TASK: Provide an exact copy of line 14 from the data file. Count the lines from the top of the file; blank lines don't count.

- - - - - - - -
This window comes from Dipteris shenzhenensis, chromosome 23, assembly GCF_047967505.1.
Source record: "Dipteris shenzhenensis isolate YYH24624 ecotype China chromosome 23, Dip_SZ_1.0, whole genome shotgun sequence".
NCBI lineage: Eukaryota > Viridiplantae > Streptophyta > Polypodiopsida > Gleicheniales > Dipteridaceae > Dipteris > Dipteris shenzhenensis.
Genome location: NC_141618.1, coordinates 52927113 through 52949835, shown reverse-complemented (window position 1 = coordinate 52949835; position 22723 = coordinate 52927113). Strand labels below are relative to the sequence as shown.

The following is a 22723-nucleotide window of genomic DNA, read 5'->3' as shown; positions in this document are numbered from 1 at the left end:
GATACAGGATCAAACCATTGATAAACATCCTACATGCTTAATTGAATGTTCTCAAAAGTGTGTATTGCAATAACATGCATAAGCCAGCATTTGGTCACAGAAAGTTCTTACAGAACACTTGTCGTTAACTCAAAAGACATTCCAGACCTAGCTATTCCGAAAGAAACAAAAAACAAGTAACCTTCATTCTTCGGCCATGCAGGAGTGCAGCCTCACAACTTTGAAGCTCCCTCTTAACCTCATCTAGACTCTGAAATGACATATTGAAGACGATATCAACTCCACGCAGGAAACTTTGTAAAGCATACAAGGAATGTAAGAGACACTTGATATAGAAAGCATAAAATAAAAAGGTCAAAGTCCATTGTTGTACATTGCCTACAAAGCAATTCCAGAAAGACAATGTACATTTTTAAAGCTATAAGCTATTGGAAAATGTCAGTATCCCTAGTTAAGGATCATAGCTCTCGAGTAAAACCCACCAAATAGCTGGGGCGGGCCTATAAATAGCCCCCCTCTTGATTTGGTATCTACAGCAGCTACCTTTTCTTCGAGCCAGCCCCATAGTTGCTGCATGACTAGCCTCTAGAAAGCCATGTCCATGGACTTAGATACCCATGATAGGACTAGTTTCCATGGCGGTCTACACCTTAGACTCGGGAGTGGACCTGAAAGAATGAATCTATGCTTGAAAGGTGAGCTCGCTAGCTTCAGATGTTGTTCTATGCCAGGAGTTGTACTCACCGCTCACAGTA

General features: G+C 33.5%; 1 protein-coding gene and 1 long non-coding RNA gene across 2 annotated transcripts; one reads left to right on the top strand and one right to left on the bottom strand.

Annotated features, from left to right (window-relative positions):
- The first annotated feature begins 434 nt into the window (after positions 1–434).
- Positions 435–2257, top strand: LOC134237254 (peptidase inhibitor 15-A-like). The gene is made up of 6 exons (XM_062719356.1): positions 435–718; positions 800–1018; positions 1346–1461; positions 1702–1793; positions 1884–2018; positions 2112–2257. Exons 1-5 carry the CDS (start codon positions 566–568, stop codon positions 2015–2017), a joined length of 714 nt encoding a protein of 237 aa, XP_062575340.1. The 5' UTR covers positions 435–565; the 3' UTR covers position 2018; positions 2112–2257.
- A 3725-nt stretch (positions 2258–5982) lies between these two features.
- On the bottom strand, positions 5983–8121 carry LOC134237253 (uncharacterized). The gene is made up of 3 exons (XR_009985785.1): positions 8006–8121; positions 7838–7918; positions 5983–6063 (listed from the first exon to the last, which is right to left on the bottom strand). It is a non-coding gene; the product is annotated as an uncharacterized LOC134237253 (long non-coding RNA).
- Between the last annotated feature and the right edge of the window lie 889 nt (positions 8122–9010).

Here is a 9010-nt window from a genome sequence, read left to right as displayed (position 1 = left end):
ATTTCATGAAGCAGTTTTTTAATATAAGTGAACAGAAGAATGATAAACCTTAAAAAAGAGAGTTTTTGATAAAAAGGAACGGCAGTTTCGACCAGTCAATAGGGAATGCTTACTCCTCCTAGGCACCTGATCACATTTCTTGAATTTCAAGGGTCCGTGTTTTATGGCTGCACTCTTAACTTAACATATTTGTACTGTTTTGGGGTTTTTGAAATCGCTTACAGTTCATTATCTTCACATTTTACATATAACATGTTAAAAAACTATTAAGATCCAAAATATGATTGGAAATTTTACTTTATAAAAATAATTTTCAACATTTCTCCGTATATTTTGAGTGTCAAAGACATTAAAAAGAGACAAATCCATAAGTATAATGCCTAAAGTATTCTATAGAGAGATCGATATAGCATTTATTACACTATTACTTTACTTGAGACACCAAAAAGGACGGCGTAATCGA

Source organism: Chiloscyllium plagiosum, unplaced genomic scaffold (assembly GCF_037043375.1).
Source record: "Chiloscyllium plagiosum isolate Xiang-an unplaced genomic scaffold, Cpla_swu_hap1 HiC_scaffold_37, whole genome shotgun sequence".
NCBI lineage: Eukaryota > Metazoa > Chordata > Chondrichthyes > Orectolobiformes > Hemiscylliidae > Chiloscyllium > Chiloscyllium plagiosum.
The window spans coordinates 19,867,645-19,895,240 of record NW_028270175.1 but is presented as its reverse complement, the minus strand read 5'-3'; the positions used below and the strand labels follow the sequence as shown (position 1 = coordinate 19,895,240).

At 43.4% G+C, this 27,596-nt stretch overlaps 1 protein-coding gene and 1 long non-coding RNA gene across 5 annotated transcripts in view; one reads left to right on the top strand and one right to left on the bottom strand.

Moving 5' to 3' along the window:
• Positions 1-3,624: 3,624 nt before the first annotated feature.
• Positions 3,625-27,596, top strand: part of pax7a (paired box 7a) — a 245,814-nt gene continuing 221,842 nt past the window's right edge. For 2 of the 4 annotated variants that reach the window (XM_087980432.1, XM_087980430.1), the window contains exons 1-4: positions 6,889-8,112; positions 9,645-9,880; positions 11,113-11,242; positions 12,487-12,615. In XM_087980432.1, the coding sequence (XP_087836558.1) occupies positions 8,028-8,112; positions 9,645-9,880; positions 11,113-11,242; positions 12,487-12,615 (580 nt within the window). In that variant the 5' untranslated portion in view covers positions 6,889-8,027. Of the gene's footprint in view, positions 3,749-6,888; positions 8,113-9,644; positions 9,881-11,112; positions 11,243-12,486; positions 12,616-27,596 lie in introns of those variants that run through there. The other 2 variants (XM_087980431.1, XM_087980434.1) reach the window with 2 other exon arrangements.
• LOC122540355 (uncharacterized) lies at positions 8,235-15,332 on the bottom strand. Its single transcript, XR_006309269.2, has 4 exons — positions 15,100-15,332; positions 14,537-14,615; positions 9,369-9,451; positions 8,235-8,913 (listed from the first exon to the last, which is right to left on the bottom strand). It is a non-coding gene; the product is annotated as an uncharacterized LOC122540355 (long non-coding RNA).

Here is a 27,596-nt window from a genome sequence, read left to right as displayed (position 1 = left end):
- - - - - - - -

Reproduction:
Here is a 9010-nt window from a genome sequence, read left to right as displayed (position 1 = left end):